It is not often that newly-published peer-reviewed research gets spoofed on late night television, but that was the case for a recent study by Herman Pontzer, associate professor of evolutionary anthropology and global health.
Pontzer was watching The Late Show with Stephen Colbert when he heard a joke referencing his ground-breaking new study on human metabolic rates.
“A new study finds that your metabolism doesn’t slow down in your middle age,” Colbert joked. “But I have a report of my own: yes it does.”
The findings revealed that contrary to popular belief, which suggests that our metabolism slows down in our 20s and 30s, there is actually no such effect.
The first-of-its-kind study, both in scale and complexity, included participants ranging from eight days old to over 90 years old. The researchers measured how many calories the participants burned over various periods of time as well as how factors such as body size and age affected those rates.
“We found that there are four distinct metabolic phases in life,” Pontzer said. “Zero to one years old, one to 20 years old, 20 to 60 years old and over 60 years old.”
These unexpected findings have important implications in how we understand drug prescription, obesity, healthcare and more. Pontzer also hopes that his findings will advance how we approach medicine and nutrition.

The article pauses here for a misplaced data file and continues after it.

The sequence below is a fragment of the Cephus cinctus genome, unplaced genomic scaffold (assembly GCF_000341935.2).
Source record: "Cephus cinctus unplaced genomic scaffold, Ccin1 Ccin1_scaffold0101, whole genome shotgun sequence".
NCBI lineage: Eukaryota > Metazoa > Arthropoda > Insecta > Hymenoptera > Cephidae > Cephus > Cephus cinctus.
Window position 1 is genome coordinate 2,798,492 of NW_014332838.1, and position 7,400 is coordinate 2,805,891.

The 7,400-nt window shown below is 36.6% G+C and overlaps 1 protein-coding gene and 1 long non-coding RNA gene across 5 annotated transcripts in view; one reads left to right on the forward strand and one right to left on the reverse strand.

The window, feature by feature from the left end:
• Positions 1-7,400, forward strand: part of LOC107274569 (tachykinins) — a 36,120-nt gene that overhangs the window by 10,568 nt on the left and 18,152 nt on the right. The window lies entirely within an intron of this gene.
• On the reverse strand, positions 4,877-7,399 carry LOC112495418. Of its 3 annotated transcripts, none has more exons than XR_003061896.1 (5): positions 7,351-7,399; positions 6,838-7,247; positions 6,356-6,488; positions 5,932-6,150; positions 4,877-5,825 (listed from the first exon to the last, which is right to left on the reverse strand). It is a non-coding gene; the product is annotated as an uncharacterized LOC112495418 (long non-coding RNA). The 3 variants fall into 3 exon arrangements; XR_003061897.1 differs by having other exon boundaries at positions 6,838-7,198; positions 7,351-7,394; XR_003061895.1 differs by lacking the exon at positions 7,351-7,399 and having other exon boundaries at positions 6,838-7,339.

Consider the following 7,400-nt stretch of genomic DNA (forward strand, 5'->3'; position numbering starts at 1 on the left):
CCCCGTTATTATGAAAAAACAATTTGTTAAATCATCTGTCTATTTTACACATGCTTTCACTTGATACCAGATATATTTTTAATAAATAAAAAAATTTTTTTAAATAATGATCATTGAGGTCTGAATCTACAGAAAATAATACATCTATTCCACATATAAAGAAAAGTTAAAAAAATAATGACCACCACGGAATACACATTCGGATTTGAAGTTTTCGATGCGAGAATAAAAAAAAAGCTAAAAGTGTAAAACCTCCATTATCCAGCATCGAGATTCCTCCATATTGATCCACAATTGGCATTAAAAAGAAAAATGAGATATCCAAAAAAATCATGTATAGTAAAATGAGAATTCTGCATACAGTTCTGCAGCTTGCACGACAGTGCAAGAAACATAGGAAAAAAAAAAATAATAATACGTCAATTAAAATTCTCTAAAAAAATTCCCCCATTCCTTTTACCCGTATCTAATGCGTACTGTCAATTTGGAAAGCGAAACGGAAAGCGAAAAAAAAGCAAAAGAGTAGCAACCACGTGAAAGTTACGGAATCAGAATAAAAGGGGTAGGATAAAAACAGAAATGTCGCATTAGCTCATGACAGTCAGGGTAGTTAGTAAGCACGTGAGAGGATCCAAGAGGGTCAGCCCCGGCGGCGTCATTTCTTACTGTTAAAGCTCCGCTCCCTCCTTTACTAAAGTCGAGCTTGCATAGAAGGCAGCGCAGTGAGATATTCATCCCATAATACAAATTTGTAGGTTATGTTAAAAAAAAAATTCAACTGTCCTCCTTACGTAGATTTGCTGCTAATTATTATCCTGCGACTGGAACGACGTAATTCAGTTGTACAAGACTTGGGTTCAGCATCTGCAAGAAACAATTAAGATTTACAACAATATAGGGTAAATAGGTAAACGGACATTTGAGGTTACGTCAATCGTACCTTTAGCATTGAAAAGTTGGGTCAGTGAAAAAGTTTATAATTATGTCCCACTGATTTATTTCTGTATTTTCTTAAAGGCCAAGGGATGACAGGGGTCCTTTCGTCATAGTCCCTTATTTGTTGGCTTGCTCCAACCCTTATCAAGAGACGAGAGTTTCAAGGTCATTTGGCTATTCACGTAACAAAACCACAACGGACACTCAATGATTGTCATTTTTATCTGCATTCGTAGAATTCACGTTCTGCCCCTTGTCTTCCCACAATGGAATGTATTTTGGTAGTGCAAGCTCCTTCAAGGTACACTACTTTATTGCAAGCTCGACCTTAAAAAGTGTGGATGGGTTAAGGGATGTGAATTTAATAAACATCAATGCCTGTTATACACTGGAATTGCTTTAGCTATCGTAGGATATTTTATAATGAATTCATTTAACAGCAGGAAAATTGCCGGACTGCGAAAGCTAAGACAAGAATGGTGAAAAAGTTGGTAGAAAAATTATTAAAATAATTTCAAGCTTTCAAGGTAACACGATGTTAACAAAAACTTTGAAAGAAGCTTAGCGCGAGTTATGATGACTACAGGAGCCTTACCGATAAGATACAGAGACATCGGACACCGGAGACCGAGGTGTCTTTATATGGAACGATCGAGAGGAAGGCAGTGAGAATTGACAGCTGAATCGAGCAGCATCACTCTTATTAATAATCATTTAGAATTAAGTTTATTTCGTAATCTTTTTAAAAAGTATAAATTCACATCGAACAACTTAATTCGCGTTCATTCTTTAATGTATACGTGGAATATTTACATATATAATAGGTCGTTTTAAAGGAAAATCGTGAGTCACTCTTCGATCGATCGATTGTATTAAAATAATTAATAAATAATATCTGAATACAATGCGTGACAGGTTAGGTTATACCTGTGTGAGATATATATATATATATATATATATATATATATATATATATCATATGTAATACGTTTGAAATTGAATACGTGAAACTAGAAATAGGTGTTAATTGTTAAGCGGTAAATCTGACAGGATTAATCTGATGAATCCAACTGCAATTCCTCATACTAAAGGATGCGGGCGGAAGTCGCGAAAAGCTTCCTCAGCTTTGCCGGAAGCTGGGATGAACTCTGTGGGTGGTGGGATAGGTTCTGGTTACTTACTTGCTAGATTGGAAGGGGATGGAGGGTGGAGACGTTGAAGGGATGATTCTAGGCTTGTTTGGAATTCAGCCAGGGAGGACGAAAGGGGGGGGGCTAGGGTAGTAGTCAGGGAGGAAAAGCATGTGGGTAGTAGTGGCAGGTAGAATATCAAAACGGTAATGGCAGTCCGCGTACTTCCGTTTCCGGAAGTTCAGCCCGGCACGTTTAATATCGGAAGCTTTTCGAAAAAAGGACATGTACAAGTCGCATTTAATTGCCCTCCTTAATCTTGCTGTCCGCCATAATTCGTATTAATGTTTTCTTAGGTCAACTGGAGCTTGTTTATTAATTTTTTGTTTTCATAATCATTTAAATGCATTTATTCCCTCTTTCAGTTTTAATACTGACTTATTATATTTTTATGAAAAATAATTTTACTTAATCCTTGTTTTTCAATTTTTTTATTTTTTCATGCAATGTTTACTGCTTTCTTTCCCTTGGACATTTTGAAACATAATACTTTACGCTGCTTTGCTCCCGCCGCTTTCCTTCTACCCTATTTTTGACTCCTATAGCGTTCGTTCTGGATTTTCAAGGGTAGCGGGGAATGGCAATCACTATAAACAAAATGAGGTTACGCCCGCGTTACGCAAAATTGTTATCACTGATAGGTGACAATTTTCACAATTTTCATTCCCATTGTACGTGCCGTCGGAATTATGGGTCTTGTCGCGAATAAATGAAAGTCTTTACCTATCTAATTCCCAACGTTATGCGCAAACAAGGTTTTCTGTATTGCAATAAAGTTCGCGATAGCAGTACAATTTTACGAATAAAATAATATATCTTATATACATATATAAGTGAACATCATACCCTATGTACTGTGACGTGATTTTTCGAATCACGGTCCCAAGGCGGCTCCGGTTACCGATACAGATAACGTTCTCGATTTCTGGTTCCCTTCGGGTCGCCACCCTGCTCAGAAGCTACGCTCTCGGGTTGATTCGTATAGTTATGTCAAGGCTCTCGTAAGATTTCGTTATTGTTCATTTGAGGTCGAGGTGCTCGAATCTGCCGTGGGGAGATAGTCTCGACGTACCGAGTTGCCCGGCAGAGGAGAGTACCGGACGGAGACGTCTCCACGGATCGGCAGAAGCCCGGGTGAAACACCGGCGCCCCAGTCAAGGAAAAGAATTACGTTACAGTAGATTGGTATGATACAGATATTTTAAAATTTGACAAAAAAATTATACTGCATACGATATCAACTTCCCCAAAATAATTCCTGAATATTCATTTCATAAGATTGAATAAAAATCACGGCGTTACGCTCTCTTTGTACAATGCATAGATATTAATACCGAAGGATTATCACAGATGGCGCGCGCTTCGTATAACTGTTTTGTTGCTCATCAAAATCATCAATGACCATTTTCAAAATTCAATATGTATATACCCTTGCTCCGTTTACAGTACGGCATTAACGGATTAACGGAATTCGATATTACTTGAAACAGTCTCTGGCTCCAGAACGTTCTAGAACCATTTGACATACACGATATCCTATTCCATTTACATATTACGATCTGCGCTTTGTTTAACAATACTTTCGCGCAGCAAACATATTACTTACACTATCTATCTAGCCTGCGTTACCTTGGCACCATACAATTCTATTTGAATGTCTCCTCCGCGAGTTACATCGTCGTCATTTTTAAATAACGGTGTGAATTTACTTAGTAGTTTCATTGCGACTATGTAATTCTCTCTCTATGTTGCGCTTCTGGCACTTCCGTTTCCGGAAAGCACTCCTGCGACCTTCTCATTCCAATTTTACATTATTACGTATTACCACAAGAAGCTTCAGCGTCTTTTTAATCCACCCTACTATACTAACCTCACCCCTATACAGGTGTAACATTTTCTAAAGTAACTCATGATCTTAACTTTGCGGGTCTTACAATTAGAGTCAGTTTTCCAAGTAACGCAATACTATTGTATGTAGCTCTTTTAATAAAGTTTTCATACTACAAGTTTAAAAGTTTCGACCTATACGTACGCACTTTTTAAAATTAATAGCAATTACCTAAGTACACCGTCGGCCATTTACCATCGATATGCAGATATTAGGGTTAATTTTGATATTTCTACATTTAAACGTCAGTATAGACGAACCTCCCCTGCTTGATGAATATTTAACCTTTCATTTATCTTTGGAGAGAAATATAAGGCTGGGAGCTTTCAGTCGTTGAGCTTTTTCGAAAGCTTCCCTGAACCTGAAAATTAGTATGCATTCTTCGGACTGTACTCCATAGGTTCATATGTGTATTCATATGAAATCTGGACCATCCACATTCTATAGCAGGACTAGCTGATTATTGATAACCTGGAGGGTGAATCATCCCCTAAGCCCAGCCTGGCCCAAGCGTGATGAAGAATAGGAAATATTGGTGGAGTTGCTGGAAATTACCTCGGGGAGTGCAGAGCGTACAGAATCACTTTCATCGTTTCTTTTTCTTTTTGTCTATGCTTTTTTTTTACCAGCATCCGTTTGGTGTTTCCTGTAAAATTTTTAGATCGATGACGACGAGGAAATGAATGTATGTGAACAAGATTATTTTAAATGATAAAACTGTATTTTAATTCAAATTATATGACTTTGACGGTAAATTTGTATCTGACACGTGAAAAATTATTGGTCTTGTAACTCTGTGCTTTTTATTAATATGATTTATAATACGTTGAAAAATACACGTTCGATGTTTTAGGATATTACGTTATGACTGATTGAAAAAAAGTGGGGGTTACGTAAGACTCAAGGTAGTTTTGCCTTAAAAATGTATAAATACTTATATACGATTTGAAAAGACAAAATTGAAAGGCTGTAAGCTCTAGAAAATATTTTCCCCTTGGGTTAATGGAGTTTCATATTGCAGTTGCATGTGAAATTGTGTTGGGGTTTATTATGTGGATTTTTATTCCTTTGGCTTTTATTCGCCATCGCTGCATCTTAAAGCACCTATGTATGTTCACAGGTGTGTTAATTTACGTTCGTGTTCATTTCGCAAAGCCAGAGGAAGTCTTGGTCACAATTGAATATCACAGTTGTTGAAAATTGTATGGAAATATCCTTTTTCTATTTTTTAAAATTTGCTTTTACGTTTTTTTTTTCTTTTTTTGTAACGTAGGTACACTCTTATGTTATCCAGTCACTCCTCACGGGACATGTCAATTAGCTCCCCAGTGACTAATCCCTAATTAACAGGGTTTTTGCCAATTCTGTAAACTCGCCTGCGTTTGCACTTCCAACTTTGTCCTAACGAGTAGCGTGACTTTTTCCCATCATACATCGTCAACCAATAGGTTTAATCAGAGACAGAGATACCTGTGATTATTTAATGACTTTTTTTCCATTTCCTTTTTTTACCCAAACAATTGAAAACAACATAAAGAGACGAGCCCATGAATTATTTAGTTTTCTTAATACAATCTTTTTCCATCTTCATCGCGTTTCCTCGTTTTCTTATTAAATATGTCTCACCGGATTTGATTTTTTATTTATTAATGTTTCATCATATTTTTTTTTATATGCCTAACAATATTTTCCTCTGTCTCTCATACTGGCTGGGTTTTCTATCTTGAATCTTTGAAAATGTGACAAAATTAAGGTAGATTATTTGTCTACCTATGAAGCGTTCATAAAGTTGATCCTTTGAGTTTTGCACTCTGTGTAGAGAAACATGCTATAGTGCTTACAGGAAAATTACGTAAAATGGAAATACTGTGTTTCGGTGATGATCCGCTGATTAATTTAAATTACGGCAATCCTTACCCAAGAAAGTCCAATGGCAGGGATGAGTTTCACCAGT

“When you take medicine everyday, your body metabolizes that medicine. It breaks it down and clears it out,” he said. “Children have a very high metabolic rate for their size; older people above 60 have a slow metabolic rate for their size. So it could be that the actions of those medications will be different just because they get cleared out of the body at different speeds.”
Such wide-scale and detailed studies are expensive, so there had never been a concrete understanding of how human metabolism changes over time. In the years prior to this breakthrough, a narrative was developed that our bodies shift in our late 20’s—leading to weight gain—whereas it is now understood that a mixture of environmental and biological factors likely affect such changes.
“We often think about metabolism—because of its coverage in the media—about exercise or diet, but it’s actually about so much more than that,” Pontzer said.
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Connor Booher is a Trinity sophomore and a staff reporter for The Chronicle's 117th volume.